Some are born connected, others achieve connection, still others have connectedness thrust upon them. Everyone is networked. Everyone is either a node or a hub in someone else’s network. Much as the quality of life is influenced by the quality of our networks, our standard of living is increasingly determined by network standards. To paraphrase Marshall McLuhan, we shape our networks and then our networks shape us.
The notion of networks as a dominant organizing principle to explain how the world really works has attracted enormous interdisciplinary interest. Physicists are talking to mathematicians who are talking to sociologists and economists who are talking to physicists. In barely a decade, networks of researchers have sprung up to research networks. Executives are beginning to turn to these experts for usable insights into the network dynamics shaping both threats and opportunities in business. (See “Karen Stephenson's Quantum Theory of Trust,” by Art Kleiner, s+b, Fourth Quarter 2002, for more on networks and the corporate organization.)
This is no surprise. Transportation networks have striking similarities to telecommunications networks. The Internet’s technological behaviors map well onto the ecological behaviors of the biosphere. The complex interconnections between people in research laboratories around the world can be cost-effectively etched onto the design of silicon chips. Similarly, the myriad networks that define corporate connectedness are alike. Economies aren’t merely marketplaces; they’re networks. Executives need to understand network forces, not just market forces.
As Albert-László Barabási, author of Linked: The New Science of Networks (Perseus Publishing, 2002), writes, “The diversity of networks in business and the economy is mind-boggling. There are policy networks, ownership networks, collaboration networks, organizational networks, network marketing — you name it. It would be impossible to integrate these diverse interactions into a single all-encompassing web. Yet no matter what organizational level we look at, the same robust and universal laws that govern nature’s webs seem to greet us.”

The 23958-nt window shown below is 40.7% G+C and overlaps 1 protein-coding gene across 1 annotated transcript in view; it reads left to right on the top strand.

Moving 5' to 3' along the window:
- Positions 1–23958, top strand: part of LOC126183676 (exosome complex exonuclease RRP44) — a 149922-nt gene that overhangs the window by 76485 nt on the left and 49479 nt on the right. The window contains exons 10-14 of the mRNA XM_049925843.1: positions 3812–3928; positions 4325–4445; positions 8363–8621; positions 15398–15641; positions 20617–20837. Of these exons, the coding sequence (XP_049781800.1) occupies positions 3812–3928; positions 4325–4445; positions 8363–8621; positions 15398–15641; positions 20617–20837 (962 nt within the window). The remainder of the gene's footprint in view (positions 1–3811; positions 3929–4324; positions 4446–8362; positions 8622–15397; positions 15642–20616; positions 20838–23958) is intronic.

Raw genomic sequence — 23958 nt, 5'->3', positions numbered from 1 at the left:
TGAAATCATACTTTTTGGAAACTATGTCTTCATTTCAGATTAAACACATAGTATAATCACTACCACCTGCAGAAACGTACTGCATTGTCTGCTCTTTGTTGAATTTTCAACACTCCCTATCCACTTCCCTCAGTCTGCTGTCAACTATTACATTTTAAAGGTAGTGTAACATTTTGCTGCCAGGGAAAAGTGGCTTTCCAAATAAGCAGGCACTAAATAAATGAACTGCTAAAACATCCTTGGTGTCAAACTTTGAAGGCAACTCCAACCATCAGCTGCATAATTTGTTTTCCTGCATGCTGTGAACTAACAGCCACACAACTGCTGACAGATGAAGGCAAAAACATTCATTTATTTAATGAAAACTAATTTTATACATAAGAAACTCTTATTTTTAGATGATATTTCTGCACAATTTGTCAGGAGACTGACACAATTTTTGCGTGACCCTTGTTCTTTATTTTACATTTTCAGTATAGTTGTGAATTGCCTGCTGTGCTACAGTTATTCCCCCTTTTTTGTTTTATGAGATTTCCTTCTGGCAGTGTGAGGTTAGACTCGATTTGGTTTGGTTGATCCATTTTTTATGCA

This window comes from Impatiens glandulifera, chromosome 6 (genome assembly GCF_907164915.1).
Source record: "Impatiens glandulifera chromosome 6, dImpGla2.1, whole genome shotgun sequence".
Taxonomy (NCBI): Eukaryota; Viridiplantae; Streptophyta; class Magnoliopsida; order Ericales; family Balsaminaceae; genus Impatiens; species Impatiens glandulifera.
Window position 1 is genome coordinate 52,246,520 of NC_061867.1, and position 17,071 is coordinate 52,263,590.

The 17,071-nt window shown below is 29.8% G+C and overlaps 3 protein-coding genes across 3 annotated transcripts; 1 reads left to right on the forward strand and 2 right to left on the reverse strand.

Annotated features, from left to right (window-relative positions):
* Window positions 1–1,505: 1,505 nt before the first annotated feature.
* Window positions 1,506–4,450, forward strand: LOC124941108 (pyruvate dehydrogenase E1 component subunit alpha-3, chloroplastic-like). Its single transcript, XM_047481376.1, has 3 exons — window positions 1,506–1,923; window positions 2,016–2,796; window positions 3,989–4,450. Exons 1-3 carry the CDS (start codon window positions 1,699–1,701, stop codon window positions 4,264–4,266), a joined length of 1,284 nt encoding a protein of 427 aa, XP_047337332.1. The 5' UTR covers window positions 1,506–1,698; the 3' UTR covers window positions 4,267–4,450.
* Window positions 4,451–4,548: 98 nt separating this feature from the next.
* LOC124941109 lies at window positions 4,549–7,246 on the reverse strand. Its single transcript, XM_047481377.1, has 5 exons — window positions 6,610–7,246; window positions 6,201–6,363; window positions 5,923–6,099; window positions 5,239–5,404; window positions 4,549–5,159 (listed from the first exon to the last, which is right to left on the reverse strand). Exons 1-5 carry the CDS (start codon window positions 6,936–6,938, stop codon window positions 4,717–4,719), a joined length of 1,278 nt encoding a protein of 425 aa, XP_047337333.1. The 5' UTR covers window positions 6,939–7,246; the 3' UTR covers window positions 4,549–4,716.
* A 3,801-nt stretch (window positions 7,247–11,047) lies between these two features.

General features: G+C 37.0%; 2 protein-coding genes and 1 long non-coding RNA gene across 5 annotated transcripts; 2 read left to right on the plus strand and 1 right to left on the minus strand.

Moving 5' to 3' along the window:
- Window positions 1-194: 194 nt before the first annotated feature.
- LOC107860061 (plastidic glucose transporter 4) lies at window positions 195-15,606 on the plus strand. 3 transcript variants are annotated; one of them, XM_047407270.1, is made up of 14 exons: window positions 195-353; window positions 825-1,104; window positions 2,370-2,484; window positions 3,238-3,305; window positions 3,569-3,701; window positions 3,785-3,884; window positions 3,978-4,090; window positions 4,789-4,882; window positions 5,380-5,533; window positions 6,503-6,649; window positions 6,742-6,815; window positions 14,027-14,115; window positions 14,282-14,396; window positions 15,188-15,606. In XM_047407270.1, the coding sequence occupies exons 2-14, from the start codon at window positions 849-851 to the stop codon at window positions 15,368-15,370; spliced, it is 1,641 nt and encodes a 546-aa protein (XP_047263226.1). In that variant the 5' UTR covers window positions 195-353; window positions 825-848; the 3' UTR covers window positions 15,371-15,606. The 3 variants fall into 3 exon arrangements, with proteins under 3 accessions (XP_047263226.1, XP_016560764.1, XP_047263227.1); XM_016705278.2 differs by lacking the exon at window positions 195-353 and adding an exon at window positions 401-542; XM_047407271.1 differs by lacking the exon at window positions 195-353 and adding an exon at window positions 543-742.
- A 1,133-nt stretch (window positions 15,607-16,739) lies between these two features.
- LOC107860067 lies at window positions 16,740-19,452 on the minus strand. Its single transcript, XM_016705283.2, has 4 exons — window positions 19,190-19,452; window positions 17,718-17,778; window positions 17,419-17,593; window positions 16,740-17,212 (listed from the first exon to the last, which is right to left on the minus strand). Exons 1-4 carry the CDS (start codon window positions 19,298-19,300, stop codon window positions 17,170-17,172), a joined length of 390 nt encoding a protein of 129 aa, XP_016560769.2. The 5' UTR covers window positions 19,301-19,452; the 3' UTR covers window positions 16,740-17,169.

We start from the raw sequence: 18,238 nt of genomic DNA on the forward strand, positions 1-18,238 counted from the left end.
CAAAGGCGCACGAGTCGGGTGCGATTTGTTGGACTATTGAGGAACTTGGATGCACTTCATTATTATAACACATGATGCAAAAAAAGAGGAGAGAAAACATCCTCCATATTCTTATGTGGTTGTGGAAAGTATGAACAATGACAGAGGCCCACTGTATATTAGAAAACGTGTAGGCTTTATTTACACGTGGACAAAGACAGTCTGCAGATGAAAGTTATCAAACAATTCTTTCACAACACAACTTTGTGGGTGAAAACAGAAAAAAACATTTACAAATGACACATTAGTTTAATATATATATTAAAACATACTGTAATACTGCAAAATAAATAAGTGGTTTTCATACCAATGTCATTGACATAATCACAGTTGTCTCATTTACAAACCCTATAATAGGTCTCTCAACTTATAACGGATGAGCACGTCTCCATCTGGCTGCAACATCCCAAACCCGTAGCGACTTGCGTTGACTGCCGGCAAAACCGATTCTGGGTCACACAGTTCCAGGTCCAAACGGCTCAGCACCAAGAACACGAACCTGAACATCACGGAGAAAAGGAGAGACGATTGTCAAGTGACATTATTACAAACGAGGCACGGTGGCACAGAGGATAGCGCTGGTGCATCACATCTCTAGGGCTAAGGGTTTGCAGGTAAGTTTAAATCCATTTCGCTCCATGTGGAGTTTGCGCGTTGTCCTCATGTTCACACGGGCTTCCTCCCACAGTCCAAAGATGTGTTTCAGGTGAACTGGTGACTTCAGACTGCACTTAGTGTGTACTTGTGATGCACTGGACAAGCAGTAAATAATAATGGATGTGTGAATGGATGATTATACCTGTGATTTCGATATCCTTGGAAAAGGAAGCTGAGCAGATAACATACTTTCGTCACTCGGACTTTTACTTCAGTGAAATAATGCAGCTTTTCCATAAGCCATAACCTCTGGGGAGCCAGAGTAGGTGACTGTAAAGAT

These laws of networks may prove as robust and universal as Newton’s laws of motion. But making network laws, which like Newtonian laws are steeped in mathematics and metaphor, comprehensible to the layperson is hard work. The New Yorker’s Malcolm Gladwell took a successful first cut with his best-selling The Tipping Point: How Little Things Can Make a Big Difference (Little, Brown and Company, 2000). Three new books published this year go far beyond tipping points to present to the conceptually curious reader important theories that reveal the hidden order of complex networks.
Barabási, the author of Linked, is a physicist and leading researcher in the field who uses the Internet as his dominant research medium for analyzing the peculiar properties of networks. His book is ideal for those looking for the perspective of a network researcher and practitioner; it’s even spiced with a few equations. Mark Buchanan’s Nexus: Small Worlds and the Groundbreaking Science of Networks (W.W. Norton & Company, 2002) is the product of a physics Ph.D. who writes for the noted scientific journals Nature and New Scientist. Although Buchanan draws heavily on Barabási’s work, his intellectual focus is the intriguing so-called small-world networking theories of mathematicians Duncan Watts and Steve Strogatz. Small-world theories, which are derived from theoretical mathematics and practical reality, prove that seemingly distant, disconnected, and disparate populations, events, or actions can be easily linked to one another. Like many scientists-turned-writers, Buchanan is a bit of an ideologue who seems more comfortable discussing network ecologies than network economics. Then again, because of the transcendent nature of networks, the distinctions between ecology and economics aren’t that great.
The least scientific but perhaps most stimulating work for business readers among the three is Howard Rheingold’s Smart Mobs: The Next Social Revolution (Perseus Publishing, 2002). Rheingold is neither scientist nor technologist, but he knows how to talk with those who are and extract the essence of their thinking and concerns. His previous books on virtual reality, virtual communities, and the history of digital innovation in Silicon Valley remain cult classics for the digerati. What makes Smart Mobs so intriguing is not Rheingold’s ongoing love affair with the potential of network technology, but his sure grasp of how people play with that potential.